The 2009 Summer Play Festival (SPF) opened in New York City July 7, offering eight emerging writers the chance to team up with up-and-coming and established directors, actors, producers, and designers. The SPF, presented at the Public Theater's Martinson and Anspacher Theaters, gives writers full productions, not mere readings. Here's a look at the festival, which continues to Aug. 2.
The SPF provides full financial, administrative, technical, and production support, at no cost to the playwrights, making sure that the writer's focus is not pulled by the challenges of producing the play.
Since its inception in 2004, SPF has produced over 80 original works, staged over 500 public performances and provided more than 1,000 artists the chance to work in a protected environment; the shows are not open to critics. Tony Award winning producer Arielle Tepper Madover, SPF's founding executive producer, initiated the SPF because she "saw the need for an outlet for emerging writers, directors, actors and designers to be able to work on their craft." Madover points out that before the SPF, the festivals that existed "did not offer any kind of guidance to the artists, nor did they have the money or ability to produce their own work, so I knew we needed to find a way to achieve that." THE SUMMER LINE UP
"So here we are celebrating our sixth year, so proud to be the Summer Play Festival hosted by The Public Theater," Madover says. "We receive writers' submissions from all over the world, and accept applications from directors, designers, stage managers and producers as well." Oskar Eustis, the artistic director of the Public and a member of SPF advisory board, says, "The young playwrights who make up this year's festival have a wildly diverse set of esthetics, but all of them are artists with unique and individual voices."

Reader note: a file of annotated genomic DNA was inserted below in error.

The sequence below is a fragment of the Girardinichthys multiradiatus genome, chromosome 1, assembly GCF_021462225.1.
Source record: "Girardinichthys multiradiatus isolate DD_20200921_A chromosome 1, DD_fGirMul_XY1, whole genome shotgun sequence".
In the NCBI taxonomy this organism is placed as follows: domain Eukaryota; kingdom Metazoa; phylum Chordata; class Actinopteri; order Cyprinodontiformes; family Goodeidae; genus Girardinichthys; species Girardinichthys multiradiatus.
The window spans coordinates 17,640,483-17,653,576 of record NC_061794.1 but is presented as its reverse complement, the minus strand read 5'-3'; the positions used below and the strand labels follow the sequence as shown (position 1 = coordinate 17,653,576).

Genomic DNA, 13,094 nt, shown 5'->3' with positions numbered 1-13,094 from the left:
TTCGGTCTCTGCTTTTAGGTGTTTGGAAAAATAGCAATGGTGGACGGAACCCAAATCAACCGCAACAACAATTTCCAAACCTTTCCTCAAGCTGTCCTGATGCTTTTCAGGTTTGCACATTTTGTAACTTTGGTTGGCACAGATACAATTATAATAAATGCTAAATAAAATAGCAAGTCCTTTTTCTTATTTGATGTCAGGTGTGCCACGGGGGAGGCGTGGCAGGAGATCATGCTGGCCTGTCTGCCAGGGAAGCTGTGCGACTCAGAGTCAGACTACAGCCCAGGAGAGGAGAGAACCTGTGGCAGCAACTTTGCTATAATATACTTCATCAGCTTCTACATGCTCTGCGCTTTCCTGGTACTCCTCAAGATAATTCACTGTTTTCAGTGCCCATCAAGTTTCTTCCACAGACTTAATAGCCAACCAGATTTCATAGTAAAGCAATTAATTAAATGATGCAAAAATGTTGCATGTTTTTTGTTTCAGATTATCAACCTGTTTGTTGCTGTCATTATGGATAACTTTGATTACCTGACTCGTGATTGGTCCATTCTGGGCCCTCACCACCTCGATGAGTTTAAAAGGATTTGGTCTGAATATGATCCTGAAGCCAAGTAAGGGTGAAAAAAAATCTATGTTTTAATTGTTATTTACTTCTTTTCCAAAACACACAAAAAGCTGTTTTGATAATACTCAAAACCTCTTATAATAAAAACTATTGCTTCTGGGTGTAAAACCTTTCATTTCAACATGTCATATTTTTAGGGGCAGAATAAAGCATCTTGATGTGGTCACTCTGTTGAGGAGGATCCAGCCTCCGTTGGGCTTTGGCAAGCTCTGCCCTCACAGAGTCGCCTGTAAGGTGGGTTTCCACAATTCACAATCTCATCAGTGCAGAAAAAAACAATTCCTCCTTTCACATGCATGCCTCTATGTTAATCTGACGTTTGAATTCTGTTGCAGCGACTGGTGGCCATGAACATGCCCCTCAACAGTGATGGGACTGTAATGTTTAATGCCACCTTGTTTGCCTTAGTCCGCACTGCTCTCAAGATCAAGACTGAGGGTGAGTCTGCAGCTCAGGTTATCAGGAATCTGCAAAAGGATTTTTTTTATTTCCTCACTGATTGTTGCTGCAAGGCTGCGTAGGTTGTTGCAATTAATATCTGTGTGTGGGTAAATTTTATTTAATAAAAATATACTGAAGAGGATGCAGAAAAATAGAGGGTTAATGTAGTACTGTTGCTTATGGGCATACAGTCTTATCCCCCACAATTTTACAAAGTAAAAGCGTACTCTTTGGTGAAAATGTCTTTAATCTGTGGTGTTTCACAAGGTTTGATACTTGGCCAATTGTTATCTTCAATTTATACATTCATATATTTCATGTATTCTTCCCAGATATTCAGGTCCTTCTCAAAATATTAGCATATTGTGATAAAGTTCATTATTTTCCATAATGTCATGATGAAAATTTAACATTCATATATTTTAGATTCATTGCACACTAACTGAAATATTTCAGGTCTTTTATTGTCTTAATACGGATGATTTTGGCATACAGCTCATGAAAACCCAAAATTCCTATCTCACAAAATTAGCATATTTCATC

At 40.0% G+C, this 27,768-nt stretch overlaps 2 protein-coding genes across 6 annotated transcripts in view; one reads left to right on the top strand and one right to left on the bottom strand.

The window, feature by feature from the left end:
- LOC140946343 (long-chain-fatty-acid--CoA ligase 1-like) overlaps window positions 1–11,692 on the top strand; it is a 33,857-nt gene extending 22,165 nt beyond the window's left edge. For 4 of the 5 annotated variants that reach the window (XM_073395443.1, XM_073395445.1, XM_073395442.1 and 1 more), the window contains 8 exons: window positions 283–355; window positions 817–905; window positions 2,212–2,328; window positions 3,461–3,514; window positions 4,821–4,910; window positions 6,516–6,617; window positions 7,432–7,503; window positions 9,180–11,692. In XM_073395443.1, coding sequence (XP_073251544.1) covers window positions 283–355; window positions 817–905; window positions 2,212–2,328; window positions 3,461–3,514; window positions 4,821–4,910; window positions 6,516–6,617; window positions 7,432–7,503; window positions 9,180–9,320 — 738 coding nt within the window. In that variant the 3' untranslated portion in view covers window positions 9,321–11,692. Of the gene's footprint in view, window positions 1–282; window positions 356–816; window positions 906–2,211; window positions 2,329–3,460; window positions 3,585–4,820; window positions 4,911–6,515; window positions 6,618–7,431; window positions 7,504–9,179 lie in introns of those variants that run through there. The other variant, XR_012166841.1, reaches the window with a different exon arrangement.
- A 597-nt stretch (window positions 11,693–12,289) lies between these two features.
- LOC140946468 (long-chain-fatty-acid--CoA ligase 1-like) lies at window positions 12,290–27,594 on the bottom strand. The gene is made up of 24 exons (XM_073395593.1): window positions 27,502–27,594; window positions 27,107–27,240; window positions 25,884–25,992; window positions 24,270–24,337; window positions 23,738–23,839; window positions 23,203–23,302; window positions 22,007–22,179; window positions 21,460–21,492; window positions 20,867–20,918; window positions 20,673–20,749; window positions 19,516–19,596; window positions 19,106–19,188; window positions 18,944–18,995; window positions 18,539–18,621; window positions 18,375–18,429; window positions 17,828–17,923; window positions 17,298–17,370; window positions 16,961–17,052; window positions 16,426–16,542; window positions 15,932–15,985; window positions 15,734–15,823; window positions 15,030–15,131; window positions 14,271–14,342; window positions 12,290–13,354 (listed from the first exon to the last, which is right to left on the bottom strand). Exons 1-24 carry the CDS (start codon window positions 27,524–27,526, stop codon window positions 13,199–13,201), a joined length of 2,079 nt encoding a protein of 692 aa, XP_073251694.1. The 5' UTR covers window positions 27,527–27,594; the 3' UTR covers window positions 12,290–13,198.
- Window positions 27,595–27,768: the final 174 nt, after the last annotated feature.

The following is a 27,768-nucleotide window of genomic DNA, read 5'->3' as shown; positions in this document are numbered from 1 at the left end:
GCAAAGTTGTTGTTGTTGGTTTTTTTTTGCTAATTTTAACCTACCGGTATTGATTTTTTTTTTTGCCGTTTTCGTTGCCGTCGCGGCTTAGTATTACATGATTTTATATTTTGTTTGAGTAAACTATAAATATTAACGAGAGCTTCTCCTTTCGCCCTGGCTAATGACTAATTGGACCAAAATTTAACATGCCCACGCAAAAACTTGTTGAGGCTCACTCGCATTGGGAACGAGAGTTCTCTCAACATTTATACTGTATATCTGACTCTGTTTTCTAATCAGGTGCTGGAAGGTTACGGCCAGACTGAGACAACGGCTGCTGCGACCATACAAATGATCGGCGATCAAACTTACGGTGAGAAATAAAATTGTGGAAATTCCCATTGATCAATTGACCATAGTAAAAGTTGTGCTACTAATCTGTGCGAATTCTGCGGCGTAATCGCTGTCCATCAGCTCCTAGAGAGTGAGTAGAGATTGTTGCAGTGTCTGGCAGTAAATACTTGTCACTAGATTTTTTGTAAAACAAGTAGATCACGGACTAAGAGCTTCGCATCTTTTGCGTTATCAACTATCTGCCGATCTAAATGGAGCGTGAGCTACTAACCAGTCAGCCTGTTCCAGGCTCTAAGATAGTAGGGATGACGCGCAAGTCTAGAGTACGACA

This year's festival includes seven plays and one musical:
The Chimes by Kevin Christopher Snipes is about a man who returns to his New England boarding school still haunted by choices he made 40 years ago. The past overwhelms the present as this drama flashes back to four young pranksters drawn together by their knack for Shakespeare and ripped apart on the onset of World War II.
Departure Lounge by Dougal Irvine is a testosterone-driven musical that takes place at the end of a vacation as four guys wait for their flight home. With time to kill the guys recount the antics of the week and secrets tumble out into the open.
The Happy Sad by Kevin Urban is a contemporary comedy of sex, love and dating in a New York City where there are too many options and not enough time.
Reborning by Zayd Dohrn is about art and life becoming disturbingly interchangeable when a sculptor of baby dolls meets a woman desperate to recreate the past.
The Sacrifices by Alena Smith is a comedic drama about a family that seems to have everything until the leave on a Caribbean cruise and realize privilege is a prison and their cruise is anything but a smooth sail.
Tender by Nicki Bloom is about a family shattered by a random act of violence and looking for a way to be whole again.
We Declare You a Terrorist by Tim J. Lord is about 800 civilians taken hostage during the performance of a hit Moscow musical. In the aftermath, the playwright is plagued by the story of his captor — a young woman willing to die for her cause.
Whore by Rick Viede is a thriller about Sarah who just wants to be interesting. When an unexpected one-night stand propels her into a high-stakes relationship with the worldly Tim, the pair is drawn into the fringes of a world filled with greed, lies and fear.
SUMMERS OF YESTERDAY
By the end of the first season, in 2004, SPF had produced 18 shows in 28 days. Tepper states, "We are so proud to note that many of our past writers have gone on to have their work presented on and Off-Broadway, regionally and internationally. In addition they have received many honors, including nominations for Tony Awards, Pulitzer Prizes, Drama Desks and numerous other awards and accolades."